In both novels, there’s a character who is a poet, a fascist hero, and a visual artist who organizes an exhibition of photographs that he bills as “the art of the future” and “avant-garde art,” and who is suspected of having organized some Happenings, which either didn’t take place, or took place in secret. He is also a murderer, a torturer, an agent of terror, and an accomplice of the new regime’s desire to show interest in avant-garde art. The sky as palimpsest for poetry, the “poet’s den”—his own room, dark and confined—as the “paradoxical epilogue” to the aerial poem. We hear, again, echoes of El helicóptero, where a part of the happening consists of the helicopter that flies over the abandoned train station.
Written by a leftist Latino American poet—Bolaño himself—who was evidently well informed about the last steps of South American avant-garde before dictatorship silenced it, what is chilling in these two almost identical scenes is the way it couples state terror and avant-garde art.
There is a line of thought that imagines artists and poets to be prophets, as beings endowed with special subjectivities that allow them to foretell the catastrophes to come. Ricardo Piglia mentions Kafka’s prophetical qualities in the novel Artificial Respiration: “The word Ungeziefer,” meaning insect or vermin, “which the Nazis would use to designate prisoners in the concentration camps, is the same word that Kafka uses to describe what Gregor Samsa has turned into one morning.”
Similarly, Joyce famously predicted the atom bomb in Hiroshima and Nagasaki in Finnegans Wake:
He’d left his stickup in his hand to show them none ill feeling. Whatthough for all appentices it had a mushroom on it. While he faced them front to back, Then paraseuls round, quite taken atack, sclaiming, Howe cools Eavybrolly!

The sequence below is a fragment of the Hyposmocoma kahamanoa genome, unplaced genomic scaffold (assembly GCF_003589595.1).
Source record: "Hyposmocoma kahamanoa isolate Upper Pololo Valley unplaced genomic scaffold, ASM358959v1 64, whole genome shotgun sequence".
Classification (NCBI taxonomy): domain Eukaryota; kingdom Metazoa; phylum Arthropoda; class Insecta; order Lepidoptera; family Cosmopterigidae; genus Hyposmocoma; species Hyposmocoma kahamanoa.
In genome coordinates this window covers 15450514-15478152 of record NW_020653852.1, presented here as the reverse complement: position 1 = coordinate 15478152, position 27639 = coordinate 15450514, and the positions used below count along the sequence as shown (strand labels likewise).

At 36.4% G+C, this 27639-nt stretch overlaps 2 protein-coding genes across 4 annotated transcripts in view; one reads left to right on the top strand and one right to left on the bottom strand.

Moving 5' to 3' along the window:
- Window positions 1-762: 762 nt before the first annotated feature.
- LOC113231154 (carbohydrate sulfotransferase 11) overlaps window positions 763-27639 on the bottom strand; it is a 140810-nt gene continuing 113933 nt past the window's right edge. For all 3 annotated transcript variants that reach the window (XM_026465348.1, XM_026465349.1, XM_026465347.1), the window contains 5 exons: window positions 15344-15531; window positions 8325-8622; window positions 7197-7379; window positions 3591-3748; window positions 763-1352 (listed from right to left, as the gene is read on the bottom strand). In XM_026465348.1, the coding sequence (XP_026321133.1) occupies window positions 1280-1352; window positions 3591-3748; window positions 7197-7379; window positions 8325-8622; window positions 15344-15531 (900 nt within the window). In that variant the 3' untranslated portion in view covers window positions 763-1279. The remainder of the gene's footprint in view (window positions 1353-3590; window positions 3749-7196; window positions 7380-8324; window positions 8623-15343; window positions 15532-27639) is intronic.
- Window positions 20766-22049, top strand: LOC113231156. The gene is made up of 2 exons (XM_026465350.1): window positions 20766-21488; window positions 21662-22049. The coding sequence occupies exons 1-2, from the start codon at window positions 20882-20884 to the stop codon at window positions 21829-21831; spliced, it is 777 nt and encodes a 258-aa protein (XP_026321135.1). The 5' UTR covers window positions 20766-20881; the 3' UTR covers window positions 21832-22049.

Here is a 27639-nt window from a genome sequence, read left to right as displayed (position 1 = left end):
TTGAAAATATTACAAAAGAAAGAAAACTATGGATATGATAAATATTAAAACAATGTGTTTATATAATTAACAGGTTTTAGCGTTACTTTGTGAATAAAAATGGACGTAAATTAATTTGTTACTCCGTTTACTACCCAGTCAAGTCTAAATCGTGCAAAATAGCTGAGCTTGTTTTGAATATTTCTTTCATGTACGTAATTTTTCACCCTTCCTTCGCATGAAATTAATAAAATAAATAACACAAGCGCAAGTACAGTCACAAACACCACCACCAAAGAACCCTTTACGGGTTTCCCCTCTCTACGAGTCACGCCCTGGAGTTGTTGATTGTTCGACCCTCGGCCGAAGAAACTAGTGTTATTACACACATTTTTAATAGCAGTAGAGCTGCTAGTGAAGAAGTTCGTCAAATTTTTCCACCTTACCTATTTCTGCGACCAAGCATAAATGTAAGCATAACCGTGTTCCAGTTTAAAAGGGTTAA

—Good marrams, sagd he, freshwatties and boasterdes all, as he put into bierhiven, nogeysokey first, cabootle segund, jilling to windwards, as he made straks for that oerasound the snarsty weg for Publin, so was his horenpipe lug in the lee off their mouths organs, with his tilt too taut for his tammy all a slaunter and his wigger on a wagger with its tag tucked.
Masotta likewise toyed with the archetype of the sinister self-fulfilling prophecy with his anti-happening or mass media work El mensaje fantasma (The Ghost Message, 1967). A poster that read, “This poster will be broadcast on TV Channel 11 on July 20,” was pasted to the walls of the city center in Buenos Aires. And on the appointed date the poster was broadcast. It’s hard to imagine a more literal articulation of the proverbial “writing on the wall.”
There was an undeniably prophetic quality to it, as there was to his two Happenings, Para inducir el espíritu de la imagen (To Induce the Spirit of the Image, 1966), and El helicóptero. It wasn’t long after the latter that the Argentinean government started throwing dissidents—and what counted as dissidence could be as trivial as owning a red book—out of airplanes. And it wasn’t long after El mensaje fantasma that the Triple A took to the media, and Triple A groups, sent by the government’s Press Secretary, occupied channels 9 and 11, and later channels 7 and 13 as well, and used these channels to announce the names of future victims and to justify abductions and assassinations already carried out.
Carlos Correas had reason to “play dead” as the black car pulled to a stop in front of him, unexpectedly giving him a last, melancholy glimpse of his erstwhile friend.
 Carlos Correas, La operación Masotta: cuando la muerte también fracasa (Buenos Aires: Catálogos, 1991), p. 178. The ERP is the Ejército Revolucionário del Pueblo, or People’s Revolutionary Army.